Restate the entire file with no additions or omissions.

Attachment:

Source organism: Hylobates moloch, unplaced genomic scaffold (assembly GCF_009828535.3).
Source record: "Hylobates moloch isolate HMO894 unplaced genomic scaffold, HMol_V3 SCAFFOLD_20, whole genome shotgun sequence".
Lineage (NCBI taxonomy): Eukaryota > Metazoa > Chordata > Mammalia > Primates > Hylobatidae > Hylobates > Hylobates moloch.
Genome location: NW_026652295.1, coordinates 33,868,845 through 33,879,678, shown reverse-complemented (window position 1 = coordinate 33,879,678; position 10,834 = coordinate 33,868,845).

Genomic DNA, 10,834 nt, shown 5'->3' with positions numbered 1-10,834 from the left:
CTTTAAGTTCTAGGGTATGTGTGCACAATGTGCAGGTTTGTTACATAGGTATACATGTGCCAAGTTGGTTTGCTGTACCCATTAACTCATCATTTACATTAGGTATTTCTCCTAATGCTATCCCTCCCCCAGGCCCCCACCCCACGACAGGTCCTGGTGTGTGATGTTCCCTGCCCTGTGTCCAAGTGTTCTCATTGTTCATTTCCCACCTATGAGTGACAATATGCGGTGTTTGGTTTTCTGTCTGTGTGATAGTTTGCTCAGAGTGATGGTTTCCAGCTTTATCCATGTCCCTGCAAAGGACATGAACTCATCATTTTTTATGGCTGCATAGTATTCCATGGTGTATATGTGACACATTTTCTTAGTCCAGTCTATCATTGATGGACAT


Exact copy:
Source organism: Hylobates moloch, unplaced genomic scaffold (assembly GCF_009828535.3).
Source record: "Hylobates moloch isolate HMO894 unplaced genomic scaffold, HMol_V3 SCAFFOLD_20, whole genome shotgun sequence".
Lineage (NCBI taxonomy): Eukaryota > Metazoa > Chordata > Mammalia > Primates > Hylobatidae > Hylobates > Hylobates moloch.
Genome location: NW_026652295.1, coordinates 33,868,845 through 33,879,678, shown reverse-complemented (window position 1 = coordinate 33,879,678; position 10,834 = coordinate 33,868,845).

Genomic DNA, 10,834 nt, shown 5'->3' with positions numbered 1-10,834 from the left:
CTTTAAGTTCTAGGGTATGTGTGCACAATGTGCAGGTTTGTTACATAGGTATACATGTGCCAAGTTGGTTTGCTGTACCCATTAACTCATCATTTACATTAGGTATTTCTCCTAATGCTATCCCTCCCCCAGGCCCCCACCCCACGACAGGTCCTGGTGTGTGATGTTCCCTGCCCTGTGTCCAAGTGTTCTCATTGTTCATTTCCCACCTATGAGTGACAATATGCGGTGTTTGGTTTTCTGTCTGTGTGATAGTTTGCTCAGAGTGATGGTTTCCAGCTTTATCCATGTCCCTGCAAAGGACATGAACTCATCATTTTTTATGGCTGCATAGTATTCCATGGTGTATATGTGACACATTTTCTTAGTCCAGTCTATCATTGATGGACAT